With the Winnipeg Blue Bombers getting set to host the Toronto Argonauts on Friday night, BlueBombers.com’s Ed Tait takes a look at three storylines to keep an eye on during the Week 5 matchup.
1. STOMP THAT FOOT DOWN, BOMBERS
The Bombers have an opportunity to open a season 4-0 for the first time since 2003 and the days of Dave Ritchie, Khari Jones, Milt Stegall, Doug Brown and Charles Roberts.
Of the nine previous times in club history it has opened 3-0, it has improved to 4-0 six times (1939, 1947, 1961, 1965, 1987, 2003). The concern here, of course, is that in facing a winless Argos squad the Bombers might somehow take their foot off the gas pedal. The Bombers insisted Wednesday that won’t be the case and that was a common refrain from everyone in blue and gold.
“To us, records really don’t talk that loud until the end of the year and it’s time for playoffs,” said slotback Nic Demski. “We’re going to go in with the mentality that we need this win just as badly as they do.
“If we just play our football and focus on us, we’ll be alright. Obviously, we’ve done our homework on where to attack them, but if you focus on the other team too much or something like your own personal goals then you’ve already lost that week. Pay attention to your details and what we need to do.”
2. A DEFENSIVE FORCE GAINING STRENGTH
Willie Jefferson has collected two defensive tackles and a sack so far in 2019 (BlueBombers.com)
The Bombers defence emerged in the second half of last season as a real CFL force, and despite a number of personnel changes this winter, is again morphing into a power.
Just to repeat some juicy stats that have been shared this week:
The Bombers have allowed just one offensive TD against this season, dating back to the third quarter of the win over BC in Week 1. That’s a stretch of 34 consecutive drives without giving up an offensive score.
The Bombers have forced a league-leading 10 turnovers, are holding teams to just 42.7 yards rushing and have allowed just 19.3 points per game.
Winnipeg’s D has not allowed a TD in two straight games, tying a club record that has been achieved eight times, most recently in 2005. That streak now covers nine quarters – with the club record of 13 set across four games in 1966.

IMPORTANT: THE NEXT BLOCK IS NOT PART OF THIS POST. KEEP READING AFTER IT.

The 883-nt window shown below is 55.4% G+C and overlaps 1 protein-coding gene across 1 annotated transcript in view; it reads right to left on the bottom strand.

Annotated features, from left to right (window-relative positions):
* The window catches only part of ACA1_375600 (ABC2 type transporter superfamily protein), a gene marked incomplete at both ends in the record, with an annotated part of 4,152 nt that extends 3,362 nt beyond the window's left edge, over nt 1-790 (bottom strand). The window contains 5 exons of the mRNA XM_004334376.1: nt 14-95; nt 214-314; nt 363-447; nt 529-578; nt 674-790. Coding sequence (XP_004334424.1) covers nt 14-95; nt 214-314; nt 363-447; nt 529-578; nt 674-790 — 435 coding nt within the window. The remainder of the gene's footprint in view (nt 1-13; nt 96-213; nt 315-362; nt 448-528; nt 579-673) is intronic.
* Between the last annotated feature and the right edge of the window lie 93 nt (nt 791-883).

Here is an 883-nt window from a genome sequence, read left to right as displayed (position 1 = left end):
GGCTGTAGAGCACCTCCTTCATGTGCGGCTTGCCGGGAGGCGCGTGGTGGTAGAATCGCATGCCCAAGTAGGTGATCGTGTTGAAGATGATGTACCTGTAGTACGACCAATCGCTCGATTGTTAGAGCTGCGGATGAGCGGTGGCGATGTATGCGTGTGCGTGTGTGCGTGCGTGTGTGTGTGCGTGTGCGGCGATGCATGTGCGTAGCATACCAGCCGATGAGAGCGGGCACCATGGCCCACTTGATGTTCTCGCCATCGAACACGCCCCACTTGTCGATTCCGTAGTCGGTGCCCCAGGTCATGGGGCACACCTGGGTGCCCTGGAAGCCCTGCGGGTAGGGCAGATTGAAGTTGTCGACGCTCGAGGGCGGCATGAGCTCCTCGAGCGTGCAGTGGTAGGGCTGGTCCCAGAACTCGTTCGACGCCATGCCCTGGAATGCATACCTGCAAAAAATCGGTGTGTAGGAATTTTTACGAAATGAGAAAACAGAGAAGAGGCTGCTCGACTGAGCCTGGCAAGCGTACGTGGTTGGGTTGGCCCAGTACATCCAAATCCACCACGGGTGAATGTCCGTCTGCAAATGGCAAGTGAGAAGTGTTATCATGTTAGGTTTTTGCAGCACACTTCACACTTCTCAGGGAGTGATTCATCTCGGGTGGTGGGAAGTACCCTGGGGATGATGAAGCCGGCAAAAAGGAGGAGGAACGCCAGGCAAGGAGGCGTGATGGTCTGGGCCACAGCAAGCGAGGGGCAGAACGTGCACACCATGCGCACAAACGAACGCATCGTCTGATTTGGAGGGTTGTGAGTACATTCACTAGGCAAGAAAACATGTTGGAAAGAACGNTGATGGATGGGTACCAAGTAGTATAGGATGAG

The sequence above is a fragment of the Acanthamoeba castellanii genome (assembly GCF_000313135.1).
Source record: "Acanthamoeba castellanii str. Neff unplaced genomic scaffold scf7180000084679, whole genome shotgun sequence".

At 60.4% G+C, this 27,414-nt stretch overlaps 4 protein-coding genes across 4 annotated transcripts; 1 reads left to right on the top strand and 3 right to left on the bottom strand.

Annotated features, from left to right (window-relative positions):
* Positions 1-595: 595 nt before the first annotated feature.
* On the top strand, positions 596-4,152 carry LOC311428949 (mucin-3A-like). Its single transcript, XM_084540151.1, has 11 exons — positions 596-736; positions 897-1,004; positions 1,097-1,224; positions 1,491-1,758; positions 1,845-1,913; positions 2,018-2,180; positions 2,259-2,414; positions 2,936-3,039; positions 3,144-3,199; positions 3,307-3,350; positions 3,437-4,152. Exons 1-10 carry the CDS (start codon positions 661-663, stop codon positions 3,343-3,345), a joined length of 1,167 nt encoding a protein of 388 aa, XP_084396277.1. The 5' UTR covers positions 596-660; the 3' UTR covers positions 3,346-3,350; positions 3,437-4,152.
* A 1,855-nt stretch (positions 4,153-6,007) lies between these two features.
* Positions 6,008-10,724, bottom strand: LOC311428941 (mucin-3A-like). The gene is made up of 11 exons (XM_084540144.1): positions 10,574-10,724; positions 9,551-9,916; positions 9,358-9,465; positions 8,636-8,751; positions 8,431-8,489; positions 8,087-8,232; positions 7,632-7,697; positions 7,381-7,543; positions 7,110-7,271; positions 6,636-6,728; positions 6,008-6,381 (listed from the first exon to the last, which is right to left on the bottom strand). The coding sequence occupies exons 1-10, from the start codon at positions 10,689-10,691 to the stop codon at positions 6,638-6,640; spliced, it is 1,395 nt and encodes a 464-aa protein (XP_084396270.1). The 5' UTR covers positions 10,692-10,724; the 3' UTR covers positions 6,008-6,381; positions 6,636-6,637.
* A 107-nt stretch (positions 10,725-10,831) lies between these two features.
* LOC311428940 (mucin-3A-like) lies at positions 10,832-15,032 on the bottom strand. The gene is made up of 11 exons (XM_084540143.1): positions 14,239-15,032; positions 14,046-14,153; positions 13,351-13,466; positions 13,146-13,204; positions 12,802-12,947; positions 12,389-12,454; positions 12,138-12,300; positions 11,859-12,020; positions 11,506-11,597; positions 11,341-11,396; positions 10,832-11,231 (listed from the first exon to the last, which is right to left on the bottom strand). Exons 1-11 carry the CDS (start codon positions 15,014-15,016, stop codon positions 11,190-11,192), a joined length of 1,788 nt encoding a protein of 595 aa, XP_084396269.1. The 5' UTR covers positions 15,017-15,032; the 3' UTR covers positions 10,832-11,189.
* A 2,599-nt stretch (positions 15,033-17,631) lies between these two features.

“Honestly, I don’t think we really notice those numbers until after the game when we break down the scores,” said cornerback Chandler Fenner. “For us, it really is about taking things one play at a time, one series at a time and winning the game. Winning the game, obviously, is the focus.”
3. AN OFFENSIVE BALANCE AND THE MEN UP FRONT
Remember at the close of training camp and as the curtain lifted on the season when everyone across the CFL had circled the middle of the Bombers offensive line and pegged it a question mark?
The club has two dominant tackles in Stanley Bryant and Jermarcus Hardrick, but one of the narratives leading into the season was how the interior of the line – with Pat Neufeld injured and the untested Cody Speller, Geoff Gray at guard and Michael Couture at centre – was a massive concern.
Funny how those rumblings have now quieted to just a murmur.
Munch on these numbers:
The Bombers continue to be the CFL’s most balanced attack, with 53% of offensive plays being through the air and 44% along the ground.
Winnipeg’s red zone percentage through three games is a sparkling 90% (9 for 10), best in the CFL, while Matt Nichols is tied for the league-lead with seven TD passes.
“We’re proud of what’ve done so far,” said right guard Geoff Gray. “Obviously there’s still room to grow and there’s stuff we’re still learning. We’ve taken steps in each game and I think that’s all you can really ask for from our group.
“Our O-line and D-line have a reputation they’ve built and we wanted to uphold that. Every group is different, but it’s definitely helped us when you practice against our D-line every day.”
“They’re still young and learning as they go,” added Andrew Harris of the new faces in the middle of the O-line. “But the biggest thing I’ve liked is their aggressiveness and attitude. When you’re in the trenches like that you need to have guys who are – you don’t want to call them bullies – but they’re aggressive. It’s a mindset about firing off the ball and getting leverage and creating lanes.”
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